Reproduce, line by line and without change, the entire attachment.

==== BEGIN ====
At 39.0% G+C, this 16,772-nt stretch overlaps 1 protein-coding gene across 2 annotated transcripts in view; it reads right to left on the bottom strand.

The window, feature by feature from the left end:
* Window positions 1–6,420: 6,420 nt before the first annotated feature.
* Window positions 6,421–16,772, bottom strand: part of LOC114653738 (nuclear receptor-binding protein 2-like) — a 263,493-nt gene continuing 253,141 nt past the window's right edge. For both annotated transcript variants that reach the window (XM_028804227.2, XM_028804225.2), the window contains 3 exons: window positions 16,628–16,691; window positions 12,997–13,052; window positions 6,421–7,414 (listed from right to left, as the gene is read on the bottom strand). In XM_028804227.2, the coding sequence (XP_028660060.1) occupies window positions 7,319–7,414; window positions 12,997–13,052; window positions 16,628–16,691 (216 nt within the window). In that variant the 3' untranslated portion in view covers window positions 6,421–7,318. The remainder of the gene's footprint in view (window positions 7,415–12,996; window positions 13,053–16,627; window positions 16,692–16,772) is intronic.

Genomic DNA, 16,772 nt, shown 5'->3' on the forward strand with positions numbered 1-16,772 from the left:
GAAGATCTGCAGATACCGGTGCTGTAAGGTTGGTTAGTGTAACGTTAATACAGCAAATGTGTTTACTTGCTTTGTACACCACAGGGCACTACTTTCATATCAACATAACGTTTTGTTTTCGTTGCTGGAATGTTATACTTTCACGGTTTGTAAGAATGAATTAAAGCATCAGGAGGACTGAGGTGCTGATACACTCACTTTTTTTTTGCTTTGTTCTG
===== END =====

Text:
At 39.0% G+C, this 16,772-nt stretch overlaps 1 protein-coding gene across 2 annotated transcripts in view; it reads right to left on the bottom strand.

The window, feature by feature from the left end:
* Window positions 1–6,420: 6,420 nt before the first annotated feature.
* Window positions 6,421–16,772, bottom strand: part of LOC114653738 (nuclear receptor-binding protein 2-like) — a 263,493-nt gene continuing 253,141 nt past the window's right edge. For both annotated transcript variants that reach the window (XM_028804227.2, XM_028804225.2), the window contains 3 exons: window positions 16,628–16,691; window positions 12,997–13,052; window positions 6,421–7,414 (listed from right to left, as the gene is read on the bottom strand). In XM_028804227.2, the coding sequence (XP_028660060.1) occupies window positions 7,319–7,414; window positions 12,997–13,052; window positions 16,628–16,691 (216 nt within the window). In that variant the 3' untranslated portion in view covers window positions 6,421–7,318. The remainder of the gene's footprint in view (window positions 7,415–12,996; window positions 13,053–16,627; window positions 16,692–16,772) is intronic.

Genomic DNA, 16,772 nt, shown 5'->3' on the forward strand with positions numbered 1-16,772 from the left:
GAAGATCTGCAGATACCGGTGCTGTAAGGTTGGTTAGTGTAACGTTAATACAGCAAATGTGTTTACTTGCTTTGTACACCACAGGGCACTACTTTCATATCAACATAACGTTTTGTTTTCGTTGCTGGAATGTTATACTTTCACGGTTTGTAAGAATGAATTAAAGCATCAGGAGGACTGAGGTGCTGATACACTCACTTTTTTTTTGCTTTGTTCTG